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Making a difference, one symphony at a time: Concert piano or computer, Allen School undergraduate Michael Gu strikes the right key

Michael Gu, wearing a black shirt and blue suit jacket, smiles while leaning on a grand piano with the lid open.

When the applause faded, Michael Gu sat down, shook his sleeves from his wrists and nodded to the conductor. Violins rose around him, waiting. After another pause, he began to play. 

About 20 minutes later, following an energetic account of Franz Liszt’s Piano Concerto No.1 in E-flat major, he stood up, shook the conductor’s hand and bowed. Applause greeted him once again, this time accompanied by cheers. 

It’s a sound that Gu, a first-year Allen School student, has become well acquainted with during his brief time at UW. Gu, who also studies piano performance, won the UW School of Music’s annual concerto competition in February. His rendition of Liszt’s Piano Concerto No. 1, performed with the UW Symphony in April, celebrated that victory. The concert also featured performances from the other concerto competition winners. 

Does he ever get nervous out there? For the precocious Gu, who has been playing piano since he was little, performing music has become second nature, a chance to enter “a zone of clarity and focus.” When he lifts his hands over the keys, he said, everything — actions, thoughts, sounds — simply flows. The scenery melts away and there’s just the music left. 

These days, he’s focused on finding that same level of comfort when he lifts his hands over a computer keyboard. Liszt, at least right now, comes easier than lines of code. 

“Although I’ve had my fair share of terrifyingly difficult experiences with piano,” he said, smiling, “I would have to say that coding is harder.”

But Gu has jumped at opportunities to improve his skills. In 2021, he studied a surface modeling technique at Oregon State University in a graduate computer graphics lab. He then implemented the technique, which maintains a model’s natural movements while minimizing stretching, into a program that creates a hierarchical skeletal system for a 2-D mesh model, eventually presenting his findings to a panel of mentors, graduate students and local professionals. 

“This was my first real introduction to the world of computer science,” he said. “It really inspired me to delve deeper into the field and ultimately settle on it as a major.”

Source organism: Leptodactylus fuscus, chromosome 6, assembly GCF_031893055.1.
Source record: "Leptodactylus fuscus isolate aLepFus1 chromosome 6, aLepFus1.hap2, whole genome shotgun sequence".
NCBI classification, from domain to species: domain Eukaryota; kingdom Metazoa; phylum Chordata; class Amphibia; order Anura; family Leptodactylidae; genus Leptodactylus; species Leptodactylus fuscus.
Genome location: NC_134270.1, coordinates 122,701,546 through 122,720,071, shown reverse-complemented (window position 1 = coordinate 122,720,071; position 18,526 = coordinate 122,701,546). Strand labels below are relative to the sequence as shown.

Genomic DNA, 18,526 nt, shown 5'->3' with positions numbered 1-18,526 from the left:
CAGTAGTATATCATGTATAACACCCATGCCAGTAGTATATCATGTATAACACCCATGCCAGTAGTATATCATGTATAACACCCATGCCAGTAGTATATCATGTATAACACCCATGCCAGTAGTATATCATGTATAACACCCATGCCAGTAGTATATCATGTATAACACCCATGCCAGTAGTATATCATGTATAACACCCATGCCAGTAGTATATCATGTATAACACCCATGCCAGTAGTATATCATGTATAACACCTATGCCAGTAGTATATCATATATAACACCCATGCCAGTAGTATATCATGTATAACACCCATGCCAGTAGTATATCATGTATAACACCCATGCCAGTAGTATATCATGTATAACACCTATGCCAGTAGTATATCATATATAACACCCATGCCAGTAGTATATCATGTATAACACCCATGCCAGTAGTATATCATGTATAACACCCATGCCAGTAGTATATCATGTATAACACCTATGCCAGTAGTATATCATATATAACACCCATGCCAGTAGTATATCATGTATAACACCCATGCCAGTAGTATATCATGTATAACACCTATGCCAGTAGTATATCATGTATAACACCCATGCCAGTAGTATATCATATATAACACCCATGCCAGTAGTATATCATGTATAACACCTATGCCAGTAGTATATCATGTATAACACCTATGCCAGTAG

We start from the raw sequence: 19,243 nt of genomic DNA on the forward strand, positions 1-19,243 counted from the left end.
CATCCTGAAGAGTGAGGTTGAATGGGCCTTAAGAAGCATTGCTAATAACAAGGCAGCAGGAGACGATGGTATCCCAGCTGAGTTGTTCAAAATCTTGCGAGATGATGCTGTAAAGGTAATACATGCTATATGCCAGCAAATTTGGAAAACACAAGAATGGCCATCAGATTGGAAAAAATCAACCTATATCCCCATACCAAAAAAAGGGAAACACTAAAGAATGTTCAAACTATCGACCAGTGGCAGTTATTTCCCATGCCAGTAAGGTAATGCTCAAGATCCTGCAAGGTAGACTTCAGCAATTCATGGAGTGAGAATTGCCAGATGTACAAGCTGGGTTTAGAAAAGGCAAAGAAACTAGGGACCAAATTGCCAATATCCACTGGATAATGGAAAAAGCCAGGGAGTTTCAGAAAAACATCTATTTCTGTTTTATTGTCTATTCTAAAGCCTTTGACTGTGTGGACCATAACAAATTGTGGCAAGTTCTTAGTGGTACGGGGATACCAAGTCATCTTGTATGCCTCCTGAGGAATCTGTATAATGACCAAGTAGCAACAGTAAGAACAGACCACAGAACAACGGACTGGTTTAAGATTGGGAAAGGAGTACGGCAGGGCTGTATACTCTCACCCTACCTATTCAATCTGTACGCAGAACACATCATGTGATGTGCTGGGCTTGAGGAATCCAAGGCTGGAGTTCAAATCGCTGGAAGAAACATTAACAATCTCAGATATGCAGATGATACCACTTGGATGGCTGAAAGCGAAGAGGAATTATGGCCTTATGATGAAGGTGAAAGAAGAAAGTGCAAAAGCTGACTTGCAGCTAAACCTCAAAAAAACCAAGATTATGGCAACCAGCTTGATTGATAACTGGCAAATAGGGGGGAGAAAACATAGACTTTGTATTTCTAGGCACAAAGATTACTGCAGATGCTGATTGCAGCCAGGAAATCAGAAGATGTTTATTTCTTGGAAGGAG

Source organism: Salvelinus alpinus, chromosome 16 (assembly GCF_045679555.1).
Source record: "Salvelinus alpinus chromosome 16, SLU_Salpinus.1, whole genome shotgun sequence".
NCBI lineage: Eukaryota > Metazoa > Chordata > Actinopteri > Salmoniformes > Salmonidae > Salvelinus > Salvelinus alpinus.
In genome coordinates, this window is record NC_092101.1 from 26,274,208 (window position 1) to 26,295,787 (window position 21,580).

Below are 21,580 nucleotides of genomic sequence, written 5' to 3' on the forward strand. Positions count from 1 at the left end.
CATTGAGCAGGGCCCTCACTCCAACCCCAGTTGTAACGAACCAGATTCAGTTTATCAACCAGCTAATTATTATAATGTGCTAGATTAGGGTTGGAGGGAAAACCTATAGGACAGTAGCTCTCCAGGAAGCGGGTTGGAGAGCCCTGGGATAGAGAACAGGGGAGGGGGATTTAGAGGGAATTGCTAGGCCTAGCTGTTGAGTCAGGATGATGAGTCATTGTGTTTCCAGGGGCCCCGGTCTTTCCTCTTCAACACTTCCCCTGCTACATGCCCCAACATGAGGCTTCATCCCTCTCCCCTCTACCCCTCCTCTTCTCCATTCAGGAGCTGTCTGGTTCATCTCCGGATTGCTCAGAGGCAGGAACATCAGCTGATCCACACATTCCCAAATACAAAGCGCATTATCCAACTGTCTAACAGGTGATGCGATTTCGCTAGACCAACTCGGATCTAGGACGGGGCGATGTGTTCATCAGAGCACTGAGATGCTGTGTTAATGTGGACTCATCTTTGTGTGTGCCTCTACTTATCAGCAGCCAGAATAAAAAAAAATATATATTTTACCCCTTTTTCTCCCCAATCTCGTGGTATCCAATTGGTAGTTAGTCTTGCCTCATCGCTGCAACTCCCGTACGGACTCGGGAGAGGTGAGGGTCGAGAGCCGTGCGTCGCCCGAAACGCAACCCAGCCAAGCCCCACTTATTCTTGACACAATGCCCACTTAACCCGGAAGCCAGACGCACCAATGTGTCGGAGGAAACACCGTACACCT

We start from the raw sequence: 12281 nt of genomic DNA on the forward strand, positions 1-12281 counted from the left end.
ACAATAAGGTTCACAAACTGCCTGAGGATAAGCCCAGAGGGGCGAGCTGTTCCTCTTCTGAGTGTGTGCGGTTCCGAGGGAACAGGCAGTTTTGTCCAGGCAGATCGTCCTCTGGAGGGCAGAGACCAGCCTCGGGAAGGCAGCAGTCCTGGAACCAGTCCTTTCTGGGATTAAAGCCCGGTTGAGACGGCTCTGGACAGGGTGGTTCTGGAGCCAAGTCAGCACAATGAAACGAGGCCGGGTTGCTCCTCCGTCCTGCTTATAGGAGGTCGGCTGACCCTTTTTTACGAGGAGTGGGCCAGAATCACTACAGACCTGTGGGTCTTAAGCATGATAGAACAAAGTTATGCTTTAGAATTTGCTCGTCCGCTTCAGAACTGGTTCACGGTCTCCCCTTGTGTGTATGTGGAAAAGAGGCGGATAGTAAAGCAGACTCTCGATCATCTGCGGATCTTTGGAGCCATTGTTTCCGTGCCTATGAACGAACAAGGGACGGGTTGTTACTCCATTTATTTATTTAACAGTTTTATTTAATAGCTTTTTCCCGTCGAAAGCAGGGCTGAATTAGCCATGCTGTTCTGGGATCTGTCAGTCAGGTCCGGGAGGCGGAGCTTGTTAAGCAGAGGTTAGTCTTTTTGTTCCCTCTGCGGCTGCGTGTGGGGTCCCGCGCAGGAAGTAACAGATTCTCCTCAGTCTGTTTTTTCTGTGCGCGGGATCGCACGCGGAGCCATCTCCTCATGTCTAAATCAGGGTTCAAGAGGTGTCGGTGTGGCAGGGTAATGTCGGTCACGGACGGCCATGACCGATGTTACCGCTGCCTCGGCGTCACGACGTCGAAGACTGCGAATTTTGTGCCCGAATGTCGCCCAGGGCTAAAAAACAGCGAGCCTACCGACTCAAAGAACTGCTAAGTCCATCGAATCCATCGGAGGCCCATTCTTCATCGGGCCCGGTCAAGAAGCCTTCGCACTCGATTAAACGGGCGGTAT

At UW, he’s combined his passions and notes that art and science overlap in more ways than one. 

“While music and computer science may seem to be different, they’re actually quite similar in that they involve creative ability,” he said. “I find it to be quite an interesting pair, as you have a combination of the classical and the modern.”

He’s used both to broaden his horizons and strengthen the communities around him. Early in his UW career, for instance, he founded DEV[0], a student organization focused on app and software development, and is currently an acting co-chair. 

During the pandemic in 2020, Gu saw the impact that music could have on communities in need. He started Musicians for Humanity, a nonprofit dedicated to raising awareness for global humanitarian causes through music and art, helping raise hundreds of dollars to support the World Health Organization’s COVID-19 Relief Fund as well as for high school music programs in his home state of Oregon. 

This past year, the organization opened a second branch at another high school in Gu’s hometown. Gu, who also organizes and performs in benefit concerts, said he has plans to expand Musicians for Humanity to other locations along the West Coast and use donations to provide free music instruction to underserved populations. He hopes the organization’s efforts will help make music education more accessible. 

“I’ve always been a proponent of the fact that music can heal and bring together groups of people,” he said. “As a musician, I felt that I could use my years of experience to try and make a difference.”

For Gu, making a difference is worth more than a round of applause. 

“The ability to have a creative mindset helps us become better coders, artists and people,” he said. “It has been such a great experience to share my passion for music with others and give back to the community that shaped who I am today.”